Theresa May launches diplomatic offensive in bid to break Brexit deadlock before crunch EU summit
Theresa May has launched a fresh diplomatic offensive in a bid to kick-start the stalled Brexit negotiations.
The Prime Minister is planning more talks with European leader ahead of a crunch EU summit in Brussels later this week.
Mrs May will also have dinner with European Commission president Jean-Cluade Juncker and EU negotiator Michel Barnier in the Belgian capital this evening as she seeks to persuade the bloc to start talks on trade and a post-Brexit transitional deal.
It follows Mr Barnier's warning that the talks had reached a "very disturbing" deadlock over the UK's refusal to put a figure on how much it is willing to pay as a Brexit divorce bill.
Speaking at the end of the fifth round of negotiations, he said he could not recommend to the 27 other EU member states that the talks move on to discussing trade and the transition period because not enough progress had been made on citizens' rights, the divorce bill and Ireland.
According to The Guardian, the Prime Minister will phone French president Emmanuel Macron this afternoon in another attempt to inject some impetus into the discussions.
Mrs May's official spokesman said this evening's 90-minute dinner, which will also be attended by Brexit Secretary David Davis, had been in her diary "for a number of weeks" and denied it smacked of panic.
He said: "If you look over the course of the past month or more, there's been a series of engagements between the Prime Minister and European leaders. She met with (EU Council president) Donald Tusk at the UN General Assembly, she met with Chancellor Merkel in Tallinn, she also met with the Polish PM in recent days.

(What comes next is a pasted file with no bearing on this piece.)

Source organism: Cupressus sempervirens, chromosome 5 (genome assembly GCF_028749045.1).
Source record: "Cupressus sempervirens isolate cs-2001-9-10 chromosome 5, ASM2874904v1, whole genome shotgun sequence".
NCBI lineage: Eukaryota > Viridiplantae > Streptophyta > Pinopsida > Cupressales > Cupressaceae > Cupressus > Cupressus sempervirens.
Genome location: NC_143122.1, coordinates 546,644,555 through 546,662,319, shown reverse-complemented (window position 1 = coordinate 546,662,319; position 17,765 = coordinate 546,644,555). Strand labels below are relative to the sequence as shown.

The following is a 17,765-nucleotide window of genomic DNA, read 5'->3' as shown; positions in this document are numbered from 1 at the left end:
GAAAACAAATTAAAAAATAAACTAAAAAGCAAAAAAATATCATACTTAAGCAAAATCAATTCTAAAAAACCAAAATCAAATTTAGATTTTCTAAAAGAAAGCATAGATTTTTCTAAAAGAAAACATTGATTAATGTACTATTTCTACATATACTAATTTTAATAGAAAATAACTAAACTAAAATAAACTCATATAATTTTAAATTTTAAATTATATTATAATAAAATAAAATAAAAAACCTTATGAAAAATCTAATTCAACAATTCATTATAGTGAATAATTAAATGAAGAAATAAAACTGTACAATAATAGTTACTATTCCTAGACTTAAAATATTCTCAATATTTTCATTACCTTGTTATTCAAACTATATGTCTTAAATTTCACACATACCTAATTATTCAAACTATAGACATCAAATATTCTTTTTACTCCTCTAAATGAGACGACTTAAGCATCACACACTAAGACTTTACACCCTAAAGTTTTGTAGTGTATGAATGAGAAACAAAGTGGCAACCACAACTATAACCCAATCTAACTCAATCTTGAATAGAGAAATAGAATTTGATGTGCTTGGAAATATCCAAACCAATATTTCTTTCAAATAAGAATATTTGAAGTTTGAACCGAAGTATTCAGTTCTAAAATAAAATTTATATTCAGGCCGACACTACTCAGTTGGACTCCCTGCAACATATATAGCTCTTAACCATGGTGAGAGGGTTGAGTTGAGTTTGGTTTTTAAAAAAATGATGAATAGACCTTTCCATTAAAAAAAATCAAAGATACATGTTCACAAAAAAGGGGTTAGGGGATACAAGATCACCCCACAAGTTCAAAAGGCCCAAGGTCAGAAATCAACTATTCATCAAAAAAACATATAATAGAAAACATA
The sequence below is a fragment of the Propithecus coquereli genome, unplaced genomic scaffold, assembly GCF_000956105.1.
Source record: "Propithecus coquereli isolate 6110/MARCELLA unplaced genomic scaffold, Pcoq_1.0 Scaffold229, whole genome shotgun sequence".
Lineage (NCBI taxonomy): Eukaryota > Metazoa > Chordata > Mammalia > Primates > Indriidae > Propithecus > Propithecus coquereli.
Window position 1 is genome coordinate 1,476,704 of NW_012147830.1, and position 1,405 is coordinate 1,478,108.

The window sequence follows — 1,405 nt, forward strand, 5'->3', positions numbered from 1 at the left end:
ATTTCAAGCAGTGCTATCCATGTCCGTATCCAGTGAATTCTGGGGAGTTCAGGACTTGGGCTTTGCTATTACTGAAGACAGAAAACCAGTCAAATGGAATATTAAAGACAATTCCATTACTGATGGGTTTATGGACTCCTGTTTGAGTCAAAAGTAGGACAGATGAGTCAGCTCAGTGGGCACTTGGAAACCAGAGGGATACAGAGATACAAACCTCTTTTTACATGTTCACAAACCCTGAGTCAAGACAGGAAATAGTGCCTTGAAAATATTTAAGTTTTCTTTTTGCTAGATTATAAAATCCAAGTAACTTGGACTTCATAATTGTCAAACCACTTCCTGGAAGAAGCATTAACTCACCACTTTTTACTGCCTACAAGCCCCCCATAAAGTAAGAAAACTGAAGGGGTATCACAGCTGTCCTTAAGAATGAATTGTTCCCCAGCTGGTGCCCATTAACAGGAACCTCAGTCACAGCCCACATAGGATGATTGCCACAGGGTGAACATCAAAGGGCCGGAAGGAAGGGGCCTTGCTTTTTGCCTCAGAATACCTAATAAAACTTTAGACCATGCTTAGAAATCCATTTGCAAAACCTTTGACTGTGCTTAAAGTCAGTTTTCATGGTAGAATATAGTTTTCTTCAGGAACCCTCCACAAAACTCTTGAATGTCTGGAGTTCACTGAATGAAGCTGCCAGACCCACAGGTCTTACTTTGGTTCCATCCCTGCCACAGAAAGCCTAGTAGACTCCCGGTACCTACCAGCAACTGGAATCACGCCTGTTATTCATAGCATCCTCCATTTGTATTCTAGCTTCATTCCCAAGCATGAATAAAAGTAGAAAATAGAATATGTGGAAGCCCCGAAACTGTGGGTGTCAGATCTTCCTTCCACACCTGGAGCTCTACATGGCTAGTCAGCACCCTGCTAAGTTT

"She's spoken with (Dutch) PM Rutte, she's spoken with Angela Merkel yesterday morning, with Donald Tusk on Thursday evening, and you can expect her to have conversations with other European leaders today and going forward.
"The PM said her Florence speech was intended to create momentum, we believe you have seen that. It's been received very constructively by the EU27 and by the Commission, and in the talks last week we made more progress towards finding a solution on citizens' rights, which the PM has said is a priority.
"This is part of a wider programme of engagements you've seen in recent weeks and will continue to see going forward. We've always said we want Britain leaving the European Union to be a smooth process and this is part of achieving that.".
However, the spokesman said the Prime Minister would not be making any fresh offer this evening on the Brexit divorce bill.
He said: "The PM set out her position in the Florence speech in relation to the settlement and that's where we are. The point of the dinner is to discuss a range of subjects."
Mr Juncker said the EU would issue an "autopsy report" after this evening's dinner.
Meanwhile, Boris Johnson has said it time to "get on" with EU trade talks.
Speaking in Luxembourg, the Foreign Secretary said: "We think in the U.K. that is it time to get on with these negotiations. It is ready for the great ship to go down the shipway and on the open sea, for us to start some serious conversations about the future and the new relationship … and I think we will work very much in the interests of both sides."
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